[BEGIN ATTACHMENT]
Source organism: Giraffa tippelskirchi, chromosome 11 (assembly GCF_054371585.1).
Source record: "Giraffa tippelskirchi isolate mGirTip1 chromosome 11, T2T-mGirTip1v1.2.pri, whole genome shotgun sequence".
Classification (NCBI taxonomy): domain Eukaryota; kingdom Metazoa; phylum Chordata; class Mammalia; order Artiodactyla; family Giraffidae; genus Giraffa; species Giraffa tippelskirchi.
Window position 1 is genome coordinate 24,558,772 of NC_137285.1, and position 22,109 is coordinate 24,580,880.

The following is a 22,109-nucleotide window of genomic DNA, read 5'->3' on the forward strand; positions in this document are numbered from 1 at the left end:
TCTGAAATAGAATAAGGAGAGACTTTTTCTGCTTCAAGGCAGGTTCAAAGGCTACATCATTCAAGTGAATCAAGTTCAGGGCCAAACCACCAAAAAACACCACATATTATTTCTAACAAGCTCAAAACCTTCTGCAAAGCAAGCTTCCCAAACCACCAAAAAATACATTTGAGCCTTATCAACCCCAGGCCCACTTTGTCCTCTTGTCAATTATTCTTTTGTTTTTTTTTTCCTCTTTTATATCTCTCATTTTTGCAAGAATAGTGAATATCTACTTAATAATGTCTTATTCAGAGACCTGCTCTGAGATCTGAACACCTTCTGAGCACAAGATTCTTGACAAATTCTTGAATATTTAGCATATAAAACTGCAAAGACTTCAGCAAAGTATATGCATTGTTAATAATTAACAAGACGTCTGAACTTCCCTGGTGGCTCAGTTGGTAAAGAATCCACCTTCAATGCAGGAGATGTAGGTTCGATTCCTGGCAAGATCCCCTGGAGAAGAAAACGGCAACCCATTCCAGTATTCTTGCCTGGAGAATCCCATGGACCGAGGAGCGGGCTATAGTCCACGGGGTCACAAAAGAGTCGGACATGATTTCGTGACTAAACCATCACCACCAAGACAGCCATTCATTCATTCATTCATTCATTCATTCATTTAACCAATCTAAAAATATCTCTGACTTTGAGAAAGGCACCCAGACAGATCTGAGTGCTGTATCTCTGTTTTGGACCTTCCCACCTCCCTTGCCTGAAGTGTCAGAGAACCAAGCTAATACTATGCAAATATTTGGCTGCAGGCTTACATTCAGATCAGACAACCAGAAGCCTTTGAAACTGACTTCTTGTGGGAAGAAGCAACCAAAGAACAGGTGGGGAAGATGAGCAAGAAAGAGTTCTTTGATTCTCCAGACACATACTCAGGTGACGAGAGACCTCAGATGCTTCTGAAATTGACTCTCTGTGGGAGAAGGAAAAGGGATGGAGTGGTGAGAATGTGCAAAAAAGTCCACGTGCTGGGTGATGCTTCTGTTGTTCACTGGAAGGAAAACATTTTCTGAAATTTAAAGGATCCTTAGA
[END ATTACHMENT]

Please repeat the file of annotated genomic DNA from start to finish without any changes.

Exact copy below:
Source organism: Giraffa tippelskirchi, chromosome 11 (assembly GCF_054371585.1).
Source record: "Giraffa tippelskirchi isolate mGirTip1 chromosome 11, T2T-mGirTip1v1.2.pri, whole genome shotgun sequence".
Classification (NCBI taxonomy): domain Eukaryota; kingdom Metazoa; phylum Chordata; class Mammalia; order Artiodactyla; family Giraffidae; genus Giraffa; species Giraffa tippelskirchi.
Window position 1 is genome coordinate 24,558,772 of NC_137285.1, and position 22,109 is coordinate 24,580,880.

The following is a 22,109-nucleotide window of genomic DNA, read 5'->3' on the forward strand; positions in this document are numbered from 1 at the left end:
TCTGAAATAGAATAAGGAGAGACTTTTTCTGCTTCAAGGCAGGTTCAAAGGCTACATCATTCAAGTGAATCAAGTTCAGGGCCAAACCACCAAAAAACACCACATATTATTTCTAACAAGCTCAAAACCTTCTGCAAAGCAAGCTTCCCAAACCACCAAAAAATACATTTGAGCCTTATCAACCCCAGGCCCACTTTGTCCTCTTGTCAATTATTCTTTTGTTTTTTTTTTCCTCTTTTATATCTCTCATTTTTGCAAGAATAGTGAATATCTACTTAATAATGTCTTATTCAGAGACCTGCTCTGAGATCTGAACACCTTCTGAGCACAAGATTCTTGACAAATTCTTGAATATTTAGCATATAAAACTGCAAAGACTTCAGCAAAGTATATGCATTGTTAATAATTAACAAGACGTCTGAACTTCCCTGGTGGCTCAGTTGGTAAAGAATCCACCTTCAATGCAGGAGATGTAGGTTCGATTCCTGGCAAGATCCCCTGGAGAAGAAAACGGCAACCCATTCCAGTATTCTTGCCTGGAGAATCCCATGGACCGAGGAGCGGGCTATAGTCCACGGGGTCACAAAAGAGTCGGACATGATTTCGTGACTAAACCATCACCACCAAGACAGCCATTCATTCATTCATTCATTCATTCATTCATTTAACCAATCTAAAAATATCTCTGACTTTGAGAAAGGCACCCAGACAGATCTGAGTGCTGTATCTCTGTTTTGGACCTTCCCACCTCCCTTGCCTGAAGTGTCAGAGAACCAAGCTAATACTATGCAAATATTTGGCTGCAGGCTTACATTCAGATCAGACAACCAGAAGCCTTTGAAACTGACTTCTTGTGGGAAGAAGCAACCAAAGAACAGGTGGGGAAGATGAGCAAGAAAGAGTTCTTTGATTCTCCAGACACATACTCAGGTGACGAGAGACCTCAGATGCTTCTGAAATTGACTCTCTGTGGGAGAAGGAAAAGGGATGGAGTGGTGAGAATGTGCAAAAAAGTCCACGTGCTGGGTGATGCTTCTGTTGTTCACTGGAAGGAAAACATTTTCTGAAATTTAAAGGATCCTTAGA